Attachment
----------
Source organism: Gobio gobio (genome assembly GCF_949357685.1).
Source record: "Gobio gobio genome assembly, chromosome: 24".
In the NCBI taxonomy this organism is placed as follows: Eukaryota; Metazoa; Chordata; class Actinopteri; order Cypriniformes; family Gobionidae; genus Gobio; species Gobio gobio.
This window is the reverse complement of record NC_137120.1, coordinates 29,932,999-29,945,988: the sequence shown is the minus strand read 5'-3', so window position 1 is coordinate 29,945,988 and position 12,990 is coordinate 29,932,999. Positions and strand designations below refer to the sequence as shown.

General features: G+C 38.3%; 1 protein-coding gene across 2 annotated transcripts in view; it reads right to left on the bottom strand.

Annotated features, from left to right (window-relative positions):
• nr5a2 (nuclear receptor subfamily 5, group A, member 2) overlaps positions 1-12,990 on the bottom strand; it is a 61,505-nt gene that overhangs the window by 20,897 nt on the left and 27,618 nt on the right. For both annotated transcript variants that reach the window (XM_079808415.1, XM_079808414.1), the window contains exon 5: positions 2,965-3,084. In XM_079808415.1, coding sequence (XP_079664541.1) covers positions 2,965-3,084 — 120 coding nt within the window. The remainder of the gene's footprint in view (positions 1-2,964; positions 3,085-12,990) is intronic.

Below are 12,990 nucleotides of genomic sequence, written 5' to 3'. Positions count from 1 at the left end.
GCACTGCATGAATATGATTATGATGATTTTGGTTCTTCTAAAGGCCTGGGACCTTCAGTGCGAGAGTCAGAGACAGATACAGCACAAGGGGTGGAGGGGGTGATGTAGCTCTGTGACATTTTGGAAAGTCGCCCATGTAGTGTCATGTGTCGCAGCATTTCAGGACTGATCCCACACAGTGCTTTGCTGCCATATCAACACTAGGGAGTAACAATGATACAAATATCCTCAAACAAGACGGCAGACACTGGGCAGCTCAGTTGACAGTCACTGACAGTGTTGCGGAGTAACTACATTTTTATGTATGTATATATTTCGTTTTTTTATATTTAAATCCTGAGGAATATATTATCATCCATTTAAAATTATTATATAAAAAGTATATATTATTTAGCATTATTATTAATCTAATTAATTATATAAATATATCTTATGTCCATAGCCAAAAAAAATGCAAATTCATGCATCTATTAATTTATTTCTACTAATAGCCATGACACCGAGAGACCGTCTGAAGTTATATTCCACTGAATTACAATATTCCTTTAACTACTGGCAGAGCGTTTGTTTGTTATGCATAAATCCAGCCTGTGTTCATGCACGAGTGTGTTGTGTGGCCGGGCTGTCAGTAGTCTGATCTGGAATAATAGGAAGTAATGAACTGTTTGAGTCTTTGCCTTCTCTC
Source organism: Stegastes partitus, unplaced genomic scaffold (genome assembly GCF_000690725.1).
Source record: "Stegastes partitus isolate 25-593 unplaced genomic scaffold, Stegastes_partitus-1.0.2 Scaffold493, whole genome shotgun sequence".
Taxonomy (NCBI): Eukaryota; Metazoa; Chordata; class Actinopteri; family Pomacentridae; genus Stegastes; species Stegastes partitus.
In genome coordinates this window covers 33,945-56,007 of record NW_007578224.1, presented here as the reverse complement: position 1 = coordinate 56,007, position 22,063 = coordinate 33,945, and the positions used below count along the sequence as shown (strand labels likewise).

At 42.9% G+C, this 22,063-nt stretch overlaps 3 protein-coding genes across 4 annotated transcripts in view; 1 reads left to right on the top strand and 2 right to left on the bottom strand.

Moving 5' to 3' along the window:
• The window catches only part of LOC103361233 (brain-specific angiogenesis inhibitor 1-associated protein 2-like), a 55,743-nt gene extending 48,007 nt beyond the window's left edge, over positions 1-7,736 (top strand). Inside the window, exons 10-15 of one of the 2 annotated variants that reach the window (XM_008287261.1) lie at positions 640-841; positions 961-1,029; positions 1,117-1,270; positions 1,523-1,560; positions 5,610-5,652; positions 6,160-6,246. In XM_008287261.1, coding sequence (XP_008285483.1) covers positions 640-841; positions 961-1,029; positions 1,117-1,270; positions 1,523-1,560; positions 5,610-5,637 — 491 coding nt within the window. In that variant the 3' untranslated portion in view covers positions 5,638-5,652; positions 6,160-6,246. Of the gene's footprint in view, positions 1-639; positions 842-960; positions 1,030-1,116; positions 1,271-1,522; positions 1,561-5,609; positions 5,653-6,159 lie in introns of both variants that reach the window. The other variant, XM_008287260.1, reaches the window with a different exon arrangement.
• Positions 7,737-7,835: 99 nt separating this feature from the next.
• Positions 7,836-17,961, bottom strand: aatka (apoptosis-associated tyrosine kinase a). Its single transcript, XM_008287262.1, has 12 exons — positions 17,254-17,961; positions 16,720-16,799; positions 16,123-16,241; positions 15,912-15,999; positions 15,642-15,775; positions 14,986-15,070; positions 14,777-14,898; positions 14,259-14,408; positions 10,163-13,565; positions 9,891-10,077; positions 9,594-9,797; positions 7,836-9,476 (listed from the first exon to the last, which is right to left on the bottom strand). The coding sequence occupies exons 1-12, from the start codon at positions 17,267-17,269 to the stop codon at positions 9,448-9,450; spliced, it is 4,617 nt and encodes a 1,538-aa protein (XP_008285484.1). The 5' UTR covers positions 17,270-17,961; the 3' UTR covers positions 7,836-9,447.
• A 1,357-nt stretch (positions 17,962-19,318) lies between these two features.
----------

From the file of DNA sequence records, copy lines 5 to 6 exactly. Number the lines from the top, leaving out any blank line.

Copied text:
General features: G+C 38.3%; 1 protein-coding gene across 2 annotated transcripts in view; it reads right to left on the bottom strand.

Annotated features, from left to right (window-relative positions):